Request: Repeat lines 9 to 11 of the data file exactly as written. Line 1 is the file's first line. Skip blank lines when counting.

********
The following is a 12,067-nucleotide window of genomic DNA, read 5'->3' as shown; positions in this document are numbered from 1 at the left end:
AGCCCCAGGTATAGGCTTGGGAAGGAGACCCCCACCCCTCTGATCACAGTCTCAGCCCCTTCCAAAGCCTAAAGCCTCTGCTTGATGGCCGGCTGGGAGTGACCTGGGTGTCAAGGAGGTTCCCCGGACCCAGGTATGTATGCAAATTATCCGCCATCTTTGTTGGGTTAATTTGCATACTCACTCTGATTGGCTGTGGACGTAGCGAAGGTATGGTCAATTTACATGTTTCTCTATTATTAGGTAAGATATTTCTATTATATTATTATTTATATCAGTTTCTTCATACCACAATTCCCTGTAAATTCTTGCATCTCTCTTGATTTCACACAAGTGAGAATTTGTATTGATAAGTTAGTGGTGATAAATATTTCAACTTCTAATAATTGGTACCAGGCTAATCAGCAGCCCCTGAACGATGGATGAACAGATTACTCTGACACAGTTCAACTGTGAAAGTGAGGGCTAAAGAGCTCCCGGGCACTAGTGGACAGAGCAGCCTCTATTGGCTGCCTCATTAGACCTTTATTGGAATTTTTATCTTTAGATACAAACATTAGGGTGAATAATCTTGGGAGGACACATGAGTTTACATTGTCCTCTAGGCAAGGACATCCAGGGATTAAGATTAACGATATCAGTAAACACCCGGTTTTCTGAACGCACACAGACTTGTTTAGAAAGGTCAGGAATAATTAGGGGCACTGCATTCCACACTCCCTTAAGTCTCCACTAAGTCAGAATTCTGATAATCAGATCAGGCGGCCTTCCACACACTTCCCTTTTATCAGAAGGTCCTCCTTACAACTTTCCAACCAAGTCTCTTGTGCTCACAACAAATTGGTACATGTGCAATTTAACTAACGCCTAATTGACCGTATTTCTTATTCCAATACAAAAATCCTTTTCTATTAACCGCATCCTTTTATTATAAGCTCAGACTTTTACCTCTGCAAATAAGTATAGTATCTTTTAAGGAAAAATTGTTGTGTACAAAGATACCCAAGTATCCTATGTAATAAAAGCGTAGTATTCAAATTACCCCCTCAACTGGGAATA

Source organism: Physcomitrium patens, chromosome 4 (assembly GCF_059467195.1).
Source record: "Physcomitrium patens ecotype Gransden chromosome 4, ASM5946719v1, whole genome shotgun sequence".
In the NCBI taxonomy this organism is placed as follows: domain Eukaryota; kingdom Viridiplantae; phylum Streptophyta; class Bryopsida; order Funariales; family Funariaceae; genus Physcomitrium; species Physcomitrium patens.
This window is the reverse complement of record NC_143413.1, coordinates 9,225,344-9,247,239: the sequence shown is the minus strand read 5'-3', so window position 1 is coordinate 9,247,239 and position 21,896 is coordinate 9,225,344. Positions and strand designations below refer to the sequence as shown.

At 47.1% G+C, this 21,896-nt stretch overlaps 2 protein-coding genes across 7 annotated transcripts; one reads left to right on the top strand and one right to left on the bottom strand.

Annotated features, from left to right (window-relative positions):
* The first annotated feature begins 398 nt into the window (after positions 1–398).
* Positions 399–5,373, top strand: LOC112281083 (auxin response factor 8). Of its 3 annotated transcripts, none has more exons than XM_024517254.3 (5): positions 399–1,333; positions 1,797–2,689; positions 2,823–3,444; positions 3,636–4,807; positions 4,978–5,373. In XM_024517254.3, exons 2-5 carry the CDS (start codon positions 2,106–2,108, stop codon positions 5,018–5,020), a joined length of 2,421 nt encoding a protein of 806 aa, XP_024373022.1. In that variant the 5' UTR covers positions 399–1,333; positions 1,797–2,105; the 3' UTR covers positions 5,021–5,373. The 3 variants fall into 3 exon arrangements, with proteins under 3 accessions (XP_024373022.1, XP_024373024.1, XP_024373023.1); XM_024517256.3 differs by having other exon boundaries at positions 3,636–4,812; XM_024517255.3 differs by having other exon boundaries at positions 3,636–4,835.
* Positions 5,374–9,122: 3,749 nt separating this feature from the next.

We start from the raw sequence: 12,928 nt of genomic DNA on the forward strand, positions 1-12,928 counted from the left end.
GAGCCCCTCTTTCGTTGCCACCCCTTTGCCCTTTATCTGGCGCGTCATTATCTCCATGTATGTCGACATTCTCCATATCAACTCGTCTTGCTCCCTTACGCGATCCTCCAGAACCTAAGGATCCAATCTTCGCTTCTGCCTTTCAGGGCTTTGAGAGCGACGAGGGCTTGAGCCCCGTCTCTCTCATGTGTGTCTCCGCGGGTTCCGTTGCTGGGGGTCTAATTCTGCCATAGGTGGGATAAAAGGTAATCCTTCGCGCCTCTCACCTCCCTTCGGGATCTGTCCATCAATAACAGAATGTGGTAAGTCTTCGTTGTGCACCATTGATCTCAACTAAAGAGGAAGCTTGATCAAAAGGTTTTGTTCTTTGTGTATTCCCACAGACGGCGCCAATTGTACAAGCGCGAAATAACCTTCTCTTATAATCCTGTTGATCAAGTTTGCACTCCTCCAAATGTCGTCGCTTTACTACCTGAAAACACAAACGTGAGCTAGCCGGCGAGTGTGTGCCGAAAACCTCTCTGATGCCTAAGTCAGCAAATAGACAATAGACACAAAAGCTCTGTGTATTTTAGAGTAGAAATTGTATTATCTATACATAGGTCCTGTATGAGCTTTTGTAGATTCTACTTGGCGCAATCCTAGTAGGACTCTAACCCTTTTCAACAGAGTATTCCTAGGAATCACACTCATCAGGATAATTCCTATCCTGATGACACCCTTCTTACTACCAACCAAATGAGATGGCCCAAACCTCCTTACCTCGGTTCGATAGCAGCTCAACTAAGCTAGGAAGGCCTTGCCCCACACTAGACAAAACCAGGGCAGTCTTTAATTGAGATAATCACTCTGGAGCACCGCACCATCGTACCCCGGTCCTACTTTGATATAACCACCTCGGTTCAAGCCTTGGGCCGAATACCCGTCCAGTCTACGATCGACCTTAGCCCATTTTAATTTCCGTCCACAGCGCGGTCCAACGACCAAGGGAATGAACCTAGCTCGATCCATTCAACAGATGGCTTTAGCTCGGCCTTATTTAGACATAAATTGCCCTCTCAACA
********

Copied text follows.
* The first annotated feature begins 398 nt into the window (after positions 1–398).
* Positions 399–5,373, top strand: LOC112281083 (auxin response factor 8). Of its 3 annotated transcripts, none has more exons than XM_024517254.3 (5): positions 399–1,333; positions 1,797–2,689; positions 2,823–3,444; positions 3,636–4,807; positions 4,978–5,373. In XM_024517254.3, exons 2-5 carry the CDS (start codon positions 2,106–2,108, stop codon positions 5,018–5,020), a joined length of 2,421 nt encoding a protein of 806 aa, XP_024373022.1. In that variant the 5' UTR covers positions 399–1,333; positions 1,797–2,105; the 3' UTR covers positions 5,021–5,373. The 3 variants fall into 3 exon arrangements, with proteins under 3 accessions (XP_024373022.1, XP_024373024.1, XP_024373023.1); XM_024517256.3 differs by having other exon boundaries at positions 3,636–4,812; XM_024517255.3 differs by having other exon boundaries at positions 3,636–4,835.
* Positions 5,374–9,122: 3,749 nt separating this feature from the next.